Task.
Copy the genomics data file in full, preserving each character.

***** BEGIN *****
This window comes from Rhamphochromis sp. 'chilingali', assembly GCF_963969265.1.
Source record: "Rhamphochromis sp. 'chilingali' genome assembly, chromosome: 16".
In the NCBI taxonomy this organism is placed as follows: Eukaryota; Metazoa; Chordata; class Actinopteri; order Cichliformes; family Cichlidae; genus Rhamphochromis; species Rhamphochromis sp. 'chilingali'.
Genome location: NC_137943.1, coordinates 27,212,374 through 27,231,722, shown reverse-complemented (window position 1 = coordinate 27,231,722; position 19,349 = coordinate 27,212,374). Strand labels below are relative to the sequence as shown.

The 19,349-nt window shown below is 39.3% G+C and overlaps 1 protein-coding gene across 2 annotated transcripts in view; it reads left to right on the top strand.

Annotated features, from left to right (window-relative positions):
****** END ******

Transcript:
This window comes from Rhamphochromis sp. 'chilingali', assembly GCF_963969265.1.
Source record: "Rhamphochromis sp. 'chilingali' genome assembly, chromosome: 16".
In the NCBI taxonomy this organism is placed as follows: Eukaryota; Metazoa; Chordata; class Actinopteri; order Cichliformes; family Cichlidae; genus Rhamphochromis; species Rhamphochromis sp. 'chilingali'.
Genome location: NC_137943.1, coordinates 27,212,374 through 27,231,722, shown reverse-complemented (window position 1 = coordinate 27,231,722; position 19,349 = coordinate 27,212,374). Strand labels below are relative to the sequence as shown.

The 19,349-nt window shown below is 39.3% G+C and overlaps 1 protein-coding gene across 2 annotated transcripts in view; it reads left to right on the top strand.

Annotated features, from left to right (window-relative positions):